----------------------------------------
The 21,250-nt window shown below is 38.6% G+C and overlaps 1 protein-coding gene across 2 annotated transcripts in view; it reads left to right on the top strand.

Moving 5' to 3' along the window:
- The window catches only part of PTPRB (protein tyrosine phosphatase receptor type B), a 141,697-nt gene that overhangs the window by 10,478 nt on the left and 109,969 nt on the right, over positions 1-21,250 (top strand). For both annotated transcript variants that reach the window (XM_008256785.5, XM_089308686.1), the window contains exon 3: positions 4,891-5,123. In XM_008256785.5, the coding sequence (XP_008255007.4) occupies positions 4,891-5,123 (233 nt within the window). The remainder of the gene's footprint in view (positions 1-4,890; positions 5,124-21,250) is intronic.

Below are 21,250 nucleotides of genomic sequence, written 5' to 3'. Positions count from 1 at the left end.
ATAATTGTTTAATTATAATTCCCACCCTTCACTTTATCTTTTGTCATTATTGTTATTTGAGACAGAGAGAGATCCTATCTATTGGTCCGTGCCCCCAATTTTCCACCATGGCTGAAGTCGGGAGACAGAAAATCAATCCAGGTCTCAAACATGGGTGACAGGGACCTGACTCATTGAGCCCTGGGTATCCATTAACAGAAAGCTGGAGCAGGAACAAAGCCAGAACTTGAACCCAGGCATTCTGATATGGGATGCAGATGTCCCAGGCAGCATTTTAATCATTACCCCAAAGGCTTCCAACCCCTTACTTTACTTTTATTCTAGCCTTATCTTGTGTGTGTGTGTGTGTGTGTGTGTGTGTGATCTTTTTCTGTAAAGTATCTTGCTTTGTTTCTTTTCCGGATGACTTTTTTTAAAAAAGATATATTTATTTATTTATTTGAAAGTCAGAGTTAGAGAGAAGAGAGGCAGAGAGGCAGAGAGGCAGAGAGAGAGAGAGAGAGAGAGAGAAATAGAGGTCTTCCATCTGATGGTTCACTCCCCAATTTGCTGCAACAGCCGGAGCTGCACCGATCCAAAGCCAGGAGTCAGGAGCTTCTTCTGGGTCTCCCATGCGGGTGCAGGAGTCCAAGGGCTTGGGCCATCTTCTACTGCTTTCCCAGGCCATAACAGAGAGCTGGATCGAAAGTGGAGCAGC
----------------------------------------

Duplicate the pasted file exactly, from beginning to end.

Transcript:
The 21,250-nt window shown below is 38.6% G+C and overlaps 1 protein-coding gene across 2 annotated transcripts in view; it reads left to right on the top strand.

Moving 5' to 3' along the window:
- The window catches only part of PTPRB (protein tyrosine phosphatase receptor type B), a 141,697-nt gene that overhangs the window by 10,478 nt on the left and 109,969 nt on the right, over positions 1-21,250 (top strand). For both annotated transcript variants that reach the window (XM_008256785.5, XM_089308686.1), the window contains exon 3: positions 4,891-5,123. In XM_008256785.5, the coding sequence (XP_008255007.4) occupies positions 4,891-5,123 (233 nt within the window). The remainder of the gene's footprint in view (positions 1-4,890; positions 5,124-21,250) is intronic.

Below are 21,250 nucleotides of genomic sequence, written 5' to 3'. Positions count from 1 at the left end.
ATAATTGTTTAATTATAATTCCCACCCTTCACTTTATCTTTTGTCATTATTGTTATTTGAGACAGAGAGAGATCCTATCTATTGGTCCGTGCCCCCAATTTTCCACCATGGCTGAAGTCGGGAGACAGAAAATCAATCCAGGTCTCAAACATGGGTGACAGGGACCTGACTCATTGAGCCCTGGGTATCCATTAACAGAAAGCTGGAGCAGGAACAAAGCCAGAACTTGAACCCAGGCATTCTGATATGGGATGCAGATGTCCCAGGCAGCATTTTAATCATTACCCCAAAGGCTTCCAACCCCTTACTTTACTTTTATTCTAGCCTTATCTTGTGTGTGTGTGTGTGTGTGTGTGTGTGTGATCTTTTTCTGTAAAGTATCTTGCTTTGTTTCTTTTCCGGATGACTTTTTTTAAAAAAGATATATTTATTTATTTATTTGAAAGTCAGAGTTAGAGAGAAGAGAGGCAGAGAGGCAGAGAGGCAGAGAGAGAGAGAGAGAGAGAGAGAAATAGAGGTCTTCCATCTGATGGTTCACTCCCCAATTTGCTGCAACAGCCGGAGCTGCACCGATCCAAAGCCAGGAGTCAGGAGCTTCTTCTGGGTCTCCCATGCGGGTGCAGGAGTCCAAGGGCTTGGGCCATCTTCTACTGCTTTCCCAGGCCATAACAGAGAGCTGGATCGAAAGTGGAGCAGC